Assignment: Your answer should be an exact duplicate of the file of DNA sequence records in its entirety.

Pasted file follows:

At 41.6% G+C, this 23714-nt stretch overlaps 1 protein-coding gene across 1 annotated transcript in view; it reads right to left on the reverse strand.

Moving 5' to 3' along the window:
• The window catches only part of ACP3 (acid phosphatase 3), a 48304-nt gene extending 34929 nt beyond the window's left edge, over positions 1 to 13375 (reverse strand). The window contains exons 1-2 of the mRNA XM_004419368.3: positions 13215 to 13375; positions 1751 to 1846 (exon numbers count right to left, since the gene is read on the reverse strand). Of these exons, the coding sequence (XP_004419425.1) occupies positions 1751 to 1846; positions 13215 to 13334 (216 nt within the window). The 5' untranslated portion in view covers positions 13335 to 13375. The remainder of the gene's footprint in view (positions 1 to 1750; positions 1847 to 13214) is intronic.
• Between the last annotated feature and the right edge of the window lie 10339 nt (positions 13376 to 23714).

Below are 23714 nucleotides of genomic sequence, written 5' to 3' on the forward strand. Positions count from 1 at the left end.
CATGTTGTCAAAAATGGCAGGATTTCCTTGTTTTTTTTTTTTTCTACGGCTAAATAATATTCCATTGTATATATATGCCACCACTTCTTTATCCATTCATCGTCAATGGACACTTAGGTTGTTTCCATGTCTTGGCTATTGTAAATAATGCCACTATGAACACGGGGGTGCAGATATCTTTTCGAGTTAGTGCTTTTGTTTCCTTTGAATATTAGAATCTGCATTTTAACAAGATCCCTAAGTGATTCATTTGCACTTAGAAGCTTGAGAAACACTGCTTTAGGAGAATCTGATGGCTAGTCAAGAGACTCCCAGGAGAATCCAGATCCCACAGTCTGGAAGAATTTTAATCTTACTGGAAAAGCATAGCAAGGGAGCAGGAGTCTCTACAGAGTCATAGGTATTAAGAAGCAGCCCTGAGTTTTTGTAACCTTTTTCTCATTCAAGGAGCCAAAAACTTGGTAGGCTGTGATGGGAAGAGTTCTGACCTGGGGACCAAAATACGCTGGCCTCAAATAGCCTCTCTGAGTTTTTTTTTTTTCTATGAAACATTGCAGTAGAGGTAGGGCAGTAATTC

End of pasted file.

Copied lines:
At 41.6% G+C, this 23714-nt stretch overlaps 1 protein-coding gene across 1 annotated transcript in view; it reads right to left on the reverse strand.

Moving 5' to 3' along the window:
• The window catches only part of ACP3 (acid phosphatase 3), a 48304-nt gene extending 34929 nt beyond the window's left edge, over positions 1 to 13375 (reverse strand). The window contains exons 1-2 of the mRNA XM_004419368.3: positions 13215 to 13375; positions 1751 to 1846 (exon numbers count right to left, since the gene is read on the reverse strand). Of these exons, the coding sequence (XP_004419425.1) occupies positions 1751 to 1846; positions 13215 to 13334 (216 nt within the window). The 5' untranslated portion in view covers positions 13335 to 13375. The remainder of the gene's footprint in view (positions 1 to 1750; positions 1847 to 13214) is intronic.
• Between the last annotated feature and the right edge of the window lie 10339 nt (positions 13376 to 23714).

Below are 23714 nucleotides of genomic sequence, written 5' to 3' on the forward strand. Positions count from 1 at the left end.
CATGTTGTCAAAAATGGCAGGATTTCCTTGTTTTTTTTTTTTTCTACGGCTAAATAATATTCCATTGTATATATATGCCACCACTTCTTTATCCATTCATCGTCAATGGACACTTAGGTTGTTTCCATGTCTTGGCTATTGTAAATAATGCCACTATGAACACGGGGGTGCAGATATCTTTTCGAGTTAGTGCTTTTGTTTCCTTTGAATATTAGAATCTGCATTTTAACAAGATCCCTAAGTGATTCATTTGCACTTAGAAGCTTGAGAAACACTGCTTTAGGAGAATCTGATGGCTAGTCAAGAGACTCCCAGGAGAATCCAGATCCCACAGTCTGGAAGAATTTTAATCTTACTGGAAAAGCATAGCAAGGGAGCAGGAGTCTCTACAGAGTCATAGGTATTAAGAAGCAGCCCTGAGTTTTTGTAACCTTTTTCTCATTCAAGGAGCCAAAAACTTGGTAGGCTGTGATGGGAAGAGTTCTGACCTGGGGACCAAAATACGCTGGCCTCAAATAGCCTCTCTGAGTTTTTTTTTTTTCTATGAAACATTGCAGTAGAGGTAGGGCAGTAATTC